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Soyuz 17

Soyuz

Soviet Space Program

Launch Status
Success

Crew

Georgy Grechko

Georgy Grechko

Flight Engineer

Status: Deceased
5/25/1931 - 4/8/2017
Nationality: Russian
Type: Government
First Flight: 1/10/1975
Last Flight: 9/17/1985

Georgy Mikhaylovich Grechko (Russian: Георгий Михайлович Гречко; 25 May 1931 – 8 April 2017) was a Soviet cosmonaut who flew on several space flights including Soyuz 17, Soyuz 26, and Soyuz T-14.

Aleksei Gubarev

Aleksei Gubarev

Commander

Status: Deceased
3/29/1931 - 2/21/2015
Nationality: Russian
Type: Government
First Flight: 1/10/1975
Last Flight: 3/2/1978

Aleksei Aleksandrovich Gubarev (Russian: Алексе́й Алекса́ндрович Гу́барев; 29 March 1931 – 21 February 2015) was a Soviet cosmonaut who flew on two space flights: Soyuz 17 and Soyuz 28.

Mission

Soyuz 17

Type: Human Exploration

Soyuz 17 was the first of two long-duration missions to the Salyut-4 space station. The mission began on January 10, 1975, 21:43:37 UTC, launching commander Aleksei Gubarev and flight engineer Georgi Grechko into orbit. Spacecraft was manually docked with the station on January 12. During their stay on the station, crew performed an array of astrophysical experiments, including studying the Sun, planets and the stars in a wide electromagnetic spectrum. The mission concluded after 29 days with a safe landing back on Earth on February 9, 1975, 11:03:22 UTC.

Location

1/5

Baikonur Cosmodrome, Republic of Kazakhstan

469 rockets have launched from Baikonur Cosmodrome, Republic of Kazakhstan.

1/5, Baikonur Cosmodrome, Republic of Kazakhstan

Rocket

Soyuz

The Soyuz rocket has been launched a total of 32 times with 30 successful and 2 failed launches.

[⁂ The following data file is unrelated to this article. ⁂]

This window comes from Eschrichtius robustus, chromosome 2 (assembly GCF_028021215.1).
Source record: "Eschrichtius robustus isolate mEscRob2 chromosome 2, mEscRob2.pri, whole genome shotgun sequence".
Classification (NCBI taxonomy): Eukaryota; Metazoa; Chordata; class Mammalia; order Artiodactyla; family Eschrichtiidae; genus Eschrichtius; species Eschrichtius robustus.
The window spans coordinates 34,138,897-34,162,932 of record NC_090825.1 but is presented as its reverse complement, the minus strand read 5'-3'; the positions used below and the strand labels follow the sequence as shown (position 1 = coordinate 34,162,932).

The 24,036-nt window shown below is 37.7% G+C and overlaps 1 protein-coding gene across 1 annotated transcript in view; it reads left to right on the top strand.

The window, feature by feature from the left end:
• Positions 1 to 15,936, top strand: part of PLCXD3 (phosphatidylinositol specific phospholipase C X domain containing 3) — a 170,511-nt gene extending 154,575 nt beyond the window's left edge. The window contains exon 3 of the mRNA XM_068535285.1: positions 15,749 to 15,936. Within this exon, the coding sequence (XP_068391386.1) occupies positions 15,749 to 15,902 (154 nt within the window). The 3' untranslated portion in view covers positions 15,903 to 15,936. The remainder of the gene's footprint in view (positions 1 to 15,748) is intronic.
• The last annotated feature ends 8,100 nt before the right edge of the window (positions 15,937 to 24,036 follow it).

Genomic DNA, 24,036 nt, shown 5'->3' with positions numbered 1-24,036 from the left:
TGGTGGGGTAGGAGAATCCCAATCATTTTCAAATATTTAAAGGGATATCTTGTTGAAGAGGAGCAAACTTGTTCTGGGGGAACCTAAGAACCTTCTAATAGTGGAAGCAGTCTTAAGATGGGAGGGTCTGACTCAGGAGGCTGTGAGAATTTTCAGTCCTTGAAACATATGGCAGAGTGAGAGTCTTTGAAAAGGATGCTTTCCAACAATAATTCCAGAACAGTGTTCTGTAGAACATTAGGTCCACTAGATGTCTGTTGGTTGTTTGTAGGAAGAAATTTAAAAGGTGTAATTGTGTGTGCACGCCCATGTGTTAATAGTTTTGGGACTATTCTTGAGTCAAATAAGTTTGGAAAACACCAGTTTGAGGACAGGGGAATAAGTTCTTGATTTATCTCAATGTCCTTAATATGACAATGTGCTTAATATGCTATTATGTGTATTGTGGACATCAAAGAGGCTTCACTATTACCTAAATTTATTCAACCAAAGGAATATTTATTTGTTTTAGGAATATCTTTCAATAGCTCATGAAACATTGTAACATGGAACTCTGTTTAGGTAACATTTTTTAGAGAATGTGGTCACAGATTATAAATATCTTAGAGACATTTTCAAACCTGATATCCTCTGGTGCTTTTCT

Agency

Soviet Space Program

Type: Government
Abbreviation: CCCP

Founded: 1931

Country: RUS

The Soviet space program, was the national space program of the Union of Soviet Socialist Republics (USSR) actived from 1930s until disintegration of the Soviet Union in 1991.

The Soviet Union’s space program was mainly based on the cosmonautic exploration of space and the development of the expandable launch vehicles, which had been split between many design bureaus competing against each other. Over its 60-years of history, the Russian program was responsible for a number of pioneering feats and accomplishments in the human space flight, including the first intercontinental ballistic missile (R-7), first satellite (Sputnik 1), first animal in Earth orbit (the dog Laika on Sputnik 2), first human in space and Earth orbit (cosmonaut Yuri Gagarin on Vostok 1), first woman in space and Earth orbit (cosmonaut Valentina Tereshkova on Vostok 6), first spacewalk (cosmonaut Alexei Leonov on Voskhod 2), first Moon impact (Luna 2), first image of the far side of the Moon (Luna 3) and unmanned lunar soft landing (Luna 9), first space rover (Lunokhod 1), first sample of lunar soil automatically extracted and brought to Earth (Luna 16), and first space station (Salyut 1). Further notable records included the first interplanetary probes: Venera 1 and Mars 1 to fly by Venus and Mars, respectively, Venera 3 and Mars 2 to impact the respective planet surface, and Venera 7 and Mars 3 to make soft landings on these planets.

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